Building artificial general intelligence

Artificial general intelligence is probably the holy grail of computer science.  Despite tangible progress in machine learning in recent years, many computer scientists believe that we are still far away from creating really intelligence machines. They say that, probably, even human-level artificial general intelligence is still decades away. The main problem is that we have to incorporate machine learning systems with reasoning and planning. So, what can we do about that?

Intelligence includes many components, but it’s widely accepted that the prime function of intelligence is modeling the world in order to predict the future. As we have seen, nothing, including natural intelligence, can precisely simulate reality. Because of this, in order to comprehend the world, we need to generate abstract concepts and operate with them or think, in other words. The process of thinking or reasoning can be considered as adjusting our models of the world.

The idea that there is a hierarchical structure of patterns or models in our mind has been known probably since the discovery of the structure of the neocortex. Individual patterns, which can be words or ideas, represent simpler models from which more complex models of a world can be constructed, and an overall model of the world in our mind consists of all those smaller models. At a physical level, this overall model is an entire neural network in the brain or at least in the cerebral cortex; whereas different areas of the cortex represent different parts of this biological neural network, which are responsible for forming smaller models like individual words or ideas.

In his book How to create a mind: the secret of human thought revealed, Ray Kurzweil proposed using successions of Markov chains, which are some well-known method in probability theory and machine learning, in order to reproduce natural hierarchical approach in intelligent computer programs. In fact, Markov chains are currently successfully used in many machine learning programs, including Siri. However, deep artificial neural nets also allow building complex concepts out of simpler concepts. So, we don’t necessary need the architecture based on Markov chains.

Obviously, our artificial general intelligence system should be endowed with its goals. In a simple case, it could be just exploring, modeling, and answering.

We have to build such a system which is flexible enough to generate different kinds of models of the reality, including numerous very specific models and also extremely abstract ones, depending on the situation, and these models should be interconnected with each other. Currently, this is probably the most important challenge, in my opinion. Switching between different sub-models rather than constantly running an overall model of the world is the preferable strategy because running an entire model would be a much more computationally expensive approach. We have many computational techniques for modeling, and artificial neural networks are one of them.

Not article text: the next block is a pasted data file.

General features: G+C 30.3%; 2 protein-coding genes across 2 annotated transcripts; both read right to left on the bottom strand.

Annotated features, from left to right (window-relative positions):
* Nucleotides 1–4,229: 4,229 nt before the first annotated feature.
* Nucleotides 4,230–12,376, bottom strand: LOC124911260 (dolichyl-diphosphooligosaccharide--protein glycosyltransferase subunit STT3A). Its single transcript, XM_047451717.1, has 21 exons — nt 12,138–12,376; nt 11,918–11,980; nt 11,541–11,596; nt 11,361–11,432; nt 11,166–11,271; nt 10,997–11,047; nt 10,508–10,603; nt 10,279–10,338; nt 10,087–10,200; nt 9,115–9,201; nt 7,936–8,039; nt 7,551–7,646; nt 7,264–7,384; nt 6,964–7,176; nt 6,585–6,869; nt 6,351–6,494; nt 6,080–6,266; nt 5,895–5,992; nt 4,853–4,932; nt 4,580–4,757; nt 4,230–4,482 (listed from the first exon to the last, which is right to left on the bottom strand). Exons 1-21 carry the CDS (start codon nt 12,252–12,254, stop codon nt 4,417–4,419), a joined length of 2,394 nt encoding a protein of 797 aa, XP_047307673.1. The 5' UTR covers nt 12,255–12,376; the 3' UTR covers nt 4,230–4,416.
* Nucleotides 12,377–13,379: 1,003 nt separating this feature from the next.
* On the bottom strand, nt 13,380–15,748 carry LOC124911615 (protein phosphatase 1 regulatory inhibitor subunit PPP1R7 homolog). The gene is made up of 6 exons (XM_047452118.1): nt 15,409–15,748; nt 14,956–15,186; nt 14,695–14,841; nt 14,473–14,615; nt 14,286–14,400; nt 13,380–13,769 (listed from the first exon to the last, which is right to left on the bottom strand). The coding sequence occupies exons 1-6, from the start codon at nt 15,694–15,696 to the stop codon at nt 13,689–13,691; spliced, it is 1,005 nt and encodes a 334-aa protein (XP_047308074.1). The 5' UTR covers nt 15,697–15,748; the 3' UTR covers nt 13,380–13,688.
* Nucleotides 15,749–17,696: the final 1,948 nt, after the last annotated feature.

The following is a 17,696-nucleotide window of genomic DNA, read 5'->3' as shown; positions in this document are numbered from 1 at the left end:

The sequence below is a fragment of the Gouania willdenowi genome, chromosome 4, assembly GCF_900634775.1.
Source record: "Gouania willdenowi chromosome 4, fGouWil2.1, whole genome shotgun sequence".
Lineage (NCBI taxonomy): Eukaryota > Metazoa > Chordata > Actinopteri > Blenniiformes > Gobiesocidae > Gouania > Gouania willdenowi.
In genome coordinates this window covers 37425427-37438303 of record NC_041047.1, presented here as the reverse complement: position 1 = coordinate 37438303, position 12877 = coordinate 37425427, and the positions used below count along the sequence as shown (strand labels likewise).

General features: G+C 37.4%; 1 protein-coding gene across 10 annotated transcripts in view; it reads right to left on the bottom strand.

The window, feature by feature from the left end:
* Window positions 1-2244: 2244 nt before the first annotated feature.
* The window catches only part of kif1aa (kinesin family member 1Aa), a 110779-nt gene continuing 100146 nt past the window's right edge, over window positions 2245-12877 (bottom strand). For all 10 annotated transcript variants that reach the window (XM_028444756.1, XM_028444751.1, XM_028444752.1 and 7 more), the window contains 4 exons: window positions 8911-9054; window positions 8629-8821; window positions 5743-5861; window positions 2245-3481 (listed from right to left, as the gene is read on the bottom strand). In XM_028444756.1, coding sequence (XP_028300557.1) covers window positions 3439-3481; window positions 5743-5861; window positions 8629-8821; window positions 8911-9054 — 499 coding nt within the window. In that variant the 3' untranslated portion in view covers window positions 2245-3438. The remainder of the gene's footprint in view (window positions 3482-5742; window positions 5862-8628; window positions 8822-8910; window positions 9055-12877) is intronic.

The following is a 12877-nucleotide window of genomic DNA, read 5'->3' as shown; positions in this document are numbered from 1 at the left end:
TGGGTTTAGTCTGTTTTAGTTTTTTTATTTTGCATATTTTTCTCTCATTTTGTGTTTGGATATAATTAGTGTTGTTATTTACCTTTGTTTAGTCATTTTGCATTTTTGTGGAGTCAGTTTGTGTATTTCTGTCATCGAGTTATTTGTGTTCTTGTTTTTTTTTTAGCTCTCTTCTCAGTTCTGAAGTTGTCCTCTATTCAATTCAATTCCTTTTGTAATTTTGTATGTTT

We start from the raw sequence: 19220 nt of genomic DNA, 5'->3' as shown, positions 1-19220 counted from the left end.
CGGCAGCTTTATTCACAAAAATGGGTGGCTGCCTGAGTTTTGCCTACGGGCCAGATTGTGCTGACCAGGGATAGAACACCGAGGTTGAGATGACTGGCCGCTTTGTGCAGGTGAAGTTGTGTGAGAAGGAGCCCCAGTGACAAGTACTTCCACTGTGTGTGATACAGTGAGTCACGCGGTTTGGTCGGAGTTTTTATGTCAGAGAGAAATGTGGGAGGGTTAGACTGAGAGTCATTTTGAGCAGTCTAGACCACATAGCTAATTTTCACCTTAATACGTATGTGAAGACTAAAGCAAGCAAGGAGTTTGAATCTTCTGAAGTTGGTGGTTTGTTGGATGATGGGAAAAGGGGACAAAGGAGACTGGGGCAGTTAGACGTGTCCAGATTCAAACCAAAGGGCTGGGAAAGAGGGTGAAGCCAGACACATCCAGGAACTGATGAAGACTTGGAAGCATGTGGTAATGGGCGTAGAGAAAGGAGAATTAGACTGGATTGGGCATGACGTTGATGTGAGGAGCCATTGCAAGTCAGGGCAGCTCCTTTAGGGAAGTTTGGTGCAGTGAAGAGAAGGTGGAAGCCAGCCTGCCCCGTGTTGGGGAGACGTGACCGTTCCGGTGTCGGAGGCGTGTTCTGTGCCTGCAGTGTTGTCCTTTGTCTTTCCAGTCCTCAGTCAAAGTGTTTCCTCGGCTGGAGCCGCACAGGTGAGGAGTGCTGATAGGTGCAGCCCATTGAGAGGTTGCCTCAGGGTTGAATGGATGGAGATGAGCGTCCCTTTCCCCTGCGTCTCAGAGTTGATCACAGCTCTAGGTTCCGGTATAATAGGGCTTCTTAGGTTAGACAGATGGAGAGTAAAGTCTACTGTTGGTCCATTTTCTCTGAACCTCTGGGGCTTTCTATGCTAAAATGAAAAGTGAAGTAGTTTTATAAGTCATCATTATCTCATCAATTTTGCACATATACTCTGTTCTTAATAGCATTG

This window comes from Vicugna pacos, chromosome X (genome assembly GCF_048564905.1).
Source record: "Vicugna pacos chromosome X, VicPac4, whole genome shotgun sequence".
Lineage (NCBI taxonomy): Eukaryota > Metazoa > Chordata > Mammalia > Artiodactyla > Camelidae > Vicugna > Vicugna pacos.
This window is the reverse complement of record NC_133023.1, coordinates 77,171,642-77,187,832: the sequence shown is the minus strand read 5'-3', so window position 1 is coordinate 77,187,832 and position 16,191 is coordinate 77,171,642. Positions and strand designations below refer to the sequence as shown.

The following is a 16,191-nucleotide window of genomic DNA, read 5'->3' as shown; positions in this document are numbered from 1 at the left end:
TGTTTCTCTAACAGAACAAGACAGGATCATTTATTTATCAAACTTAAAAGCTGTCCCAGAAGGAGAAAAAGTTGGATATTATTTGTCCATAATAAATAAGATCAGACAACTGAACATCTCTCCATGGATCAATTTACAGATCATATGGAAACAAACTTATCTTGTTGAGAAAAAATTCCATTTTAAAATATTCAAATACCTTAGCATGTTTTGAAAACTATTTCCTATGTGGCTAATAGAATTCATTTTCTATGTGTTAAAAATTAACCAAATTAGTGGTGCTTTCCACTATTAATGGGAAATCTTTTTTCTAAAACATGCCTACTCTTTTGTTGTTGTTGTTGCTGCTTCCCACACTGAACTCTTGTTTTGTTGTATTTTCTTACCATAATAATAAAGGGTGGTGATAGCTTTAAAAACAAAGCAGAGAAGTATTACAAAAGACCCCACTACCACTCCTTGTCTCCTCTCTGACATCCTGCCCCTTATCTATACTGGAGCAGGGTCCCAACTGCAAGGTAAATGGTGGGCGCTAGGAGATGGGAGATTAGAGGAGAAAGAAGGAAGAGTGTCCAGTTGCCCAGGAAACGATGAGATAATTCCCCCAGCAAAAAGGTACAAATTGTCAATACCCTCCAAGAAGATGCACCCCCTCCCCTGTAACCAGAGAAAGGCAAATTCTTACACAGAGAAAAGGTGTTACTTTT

For today, recurrent artificial neural networks’ ability to remember is quite limited. Because of this, an artificial general intelligence system should be augmented with memory. Currently, there are several examples of combing artificial neural nets with a memory like, for example, a Neural Turing Machine or Differentiable Neural Computer. Recently, a new strategy for augmenting ANNs with memory has been proposed, which is called the Recurrent Entity Network (EntNet) (https://arxiv.org/pdf/1612.03969.pdf).

Also, in order to be able to perform various human-level intelligent tasks, computer systems have to acquire an appropriate amount of common human knowledge. I don’t think this is a very hard problem. Probably, we will soon see the emergence of various new artificial intelligence personal assistants collecting immense amounts of data, including the data about our everyday life.

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